The main part of the great cathedral of Notre-Dame at Chartres was built in less than 30 years in the mid-13th century, when high Gothic architecture was at its purest. This gives it a unity that is almost unique. The cathedral was built to replace a 12th-century church of which only the crypt, the base of the towers, and the west facade remain. Remarkable 13th-century stained-glass windows and a Renaissance choir screen add to the beauty of the edifice.


The 12th-century West Facade

South Elevation

Floor Plans


Christ Blessing: The figure of Christ Blessing is from the south portal of the Chartres Cathedral. At the beginning of the 13th century there is a relaxation in style of the architectural sculptures. The faces fill out and the features become much more natural and human. In addition, the statues appear rather more as works of art in their own right and less as architectural adjuncts.

The west portal of the Chartres Cathedral is called Royal Portal. It has been suggested that the designation "royal" refers to the Virgin as Queen of Heaven. This portal, begun in about 1150, offers an iconographical and technical conception of sculpture that is partially inherited from Romanesque portals. The theme is a resume of the Christian doctrine and an illustration to the links between Old and New Testaments: on the jambs are the prophets and the precursors of Christ, and on the tympana, from the left to the right are depicted the Ascension, Christ of the Apocalypse, and the Mystery of the Incarnation. In spirit, the portal is Gothic; tympana and lintels are recessed under the arches, which are decorated with series of statuettes, and each jamb is occupied by a single figure whose core it becomes, to form the famous column-statue. The picture shows the figures of the left-hand jamb.

The picture shows some of the statuettes: Music (with Pythagoras) and Grammatic (with Donatus).

These are the east jamb figures on central portal of north transept: Melchidezek, Abraham and Isaac, Moses, Samuel and King David.

St Theodore, in the embrasure of the right door of the south transept of the Chartres Cathedral, is stylistically among the later figures at Chartres, probably dating from the last period of the work there - that is about 1230. By then, Gothic art had completed its evolution towards the mastery of three-dimensional form and truth to nature. Bare-headed and wearing the costume of a 13th-century warrior, the saint is the embodiment of the ideal knight. Gothic statuary had reached perfection. The thin, oval face is still of the great Chartres family, but has a more marked virility, confidence and sobriety than have the faces of the prophets.


This window is located on the south side of the Cathedral, at the entrance to the choir, in bay 14. It consists of 24 segments: The three at the bottom of the window depict the three temptations of Christ as recorded by Matthew 4:1-11 and Luke 4:1-13. The next six panels tell the story of Christ's first miracle at Cana as recorded in John 2:1-11. The next four central panels show four angels upholding a throne and the Virgin Mary and her Son, Jesus. Ten narrow side panels depict angels doing homage to Mary and Jesus. The central panel above May's head shows the Holy Spirit as a dove.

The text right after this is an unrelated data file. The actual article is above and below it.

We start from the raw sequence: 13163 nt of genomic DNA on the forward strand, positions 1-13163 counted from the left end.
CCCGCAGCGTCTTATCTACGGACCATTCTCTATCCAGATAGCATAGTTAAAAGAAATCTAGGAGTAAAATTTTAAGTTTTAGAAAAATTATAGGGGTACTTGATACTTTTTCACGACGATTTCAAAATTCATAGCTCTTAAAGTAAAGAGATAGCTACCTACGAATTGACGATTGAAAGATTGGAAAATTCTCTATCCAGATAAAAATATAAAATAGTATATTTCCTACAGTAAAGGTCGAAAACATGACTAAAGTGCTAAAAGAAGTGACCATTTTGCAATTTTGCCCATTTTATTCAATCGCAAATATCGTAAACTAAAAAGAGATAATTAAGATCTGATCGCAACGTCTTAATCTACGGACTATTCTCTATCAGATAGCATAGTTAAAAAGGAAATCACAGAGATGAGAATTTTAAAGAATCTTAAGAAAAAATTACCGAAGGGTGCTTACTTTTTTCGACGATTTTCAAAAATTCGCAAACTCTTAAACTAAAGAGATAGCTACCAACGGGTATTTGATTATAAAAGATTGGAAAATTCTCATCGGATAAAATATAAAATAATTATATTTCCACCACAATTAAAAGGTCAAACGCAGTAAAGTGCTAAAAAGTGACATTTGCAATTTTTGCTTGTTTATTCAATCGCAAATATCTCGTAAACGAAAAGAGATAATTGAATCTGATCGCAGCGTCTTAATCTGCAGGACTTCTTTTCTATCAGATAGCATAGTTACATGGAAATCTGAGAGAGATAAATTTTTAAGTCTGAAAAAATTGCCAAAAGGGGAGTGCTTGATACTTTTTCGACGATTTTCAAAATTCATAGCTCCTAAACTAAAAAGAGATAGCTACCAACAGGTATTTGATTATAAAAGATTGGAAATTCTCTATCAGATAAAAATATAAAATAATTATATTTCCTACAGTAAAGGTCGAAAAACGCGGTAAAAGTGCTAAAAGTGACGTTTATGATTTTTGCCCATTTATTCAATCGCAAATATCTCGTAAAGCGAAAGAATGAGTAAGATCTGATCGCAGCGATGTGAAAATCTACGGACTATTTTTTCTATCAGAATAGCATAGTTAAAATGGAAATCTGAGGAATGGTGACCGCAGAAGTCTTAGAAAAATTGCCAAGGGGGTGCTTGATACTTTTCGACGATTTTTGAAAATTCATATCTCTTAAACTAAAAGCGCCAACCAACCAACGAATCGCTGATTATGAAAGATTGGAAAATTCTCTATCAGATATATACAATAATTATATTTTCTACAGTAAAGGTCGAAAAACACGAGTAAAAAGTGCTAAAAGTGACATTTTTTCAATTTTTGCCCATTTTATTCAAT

Medieval churches later used the labyrinth as a symbol for the Christian pilgrimage to Jerusalem where it became a safe substitute for the actual journey during the Crusades. The labyrinth also symbolized the journey to the heavenly city of Jerusalem, or the journey to heaven. In this way the labyrinth symbolized the journey of life. It was during this time that labyrinths became more elaborate in their design. One of particular interest is the labyrinth found in Chartres Cathedral, built around 1200 A.D. This labyrinth contains unique design elements that add to the intricacy and beauty of the design.

The center of this labyrith is made up of a six-petal rose design called a rosette. The rose was a common symbol for the Virgin Mary, and was found throught Europe in the Notre Dame cathedrals. The rose is also a much older symbol often associated with beauty and the feminine. Additionally, it has been related to the lotus flower of Eastern traditions. The Chartes labyrinth was also believed to function as a calendar. It contains an outer ring of 113 spoke-type objects called "lunations", that could have been used to mark the 28-day lunar cycles throughout the year. In this way, the church could track the Easter feast.

An 18th Century Engraving of the Chartres Labyrinth

From within its pathways the overall design of a labyrinth is obscured. Only when viewed from above is its path seen as purposefully ordered and deliberately leading to the center. A prime example is the Labyrinth in Chartres Cathedral which dates back to the Thirteenth Century when it was popularly called Chem de Jerusalem--a "Journey to Jerusalem" for stay-at-home pilgrims.

Chartres Cathedral labyrinth with candles.

A volunteer group set up a labyrinth in the gymnasium of the Birmingham YWCA modelling on the one from Chartres Cathedral

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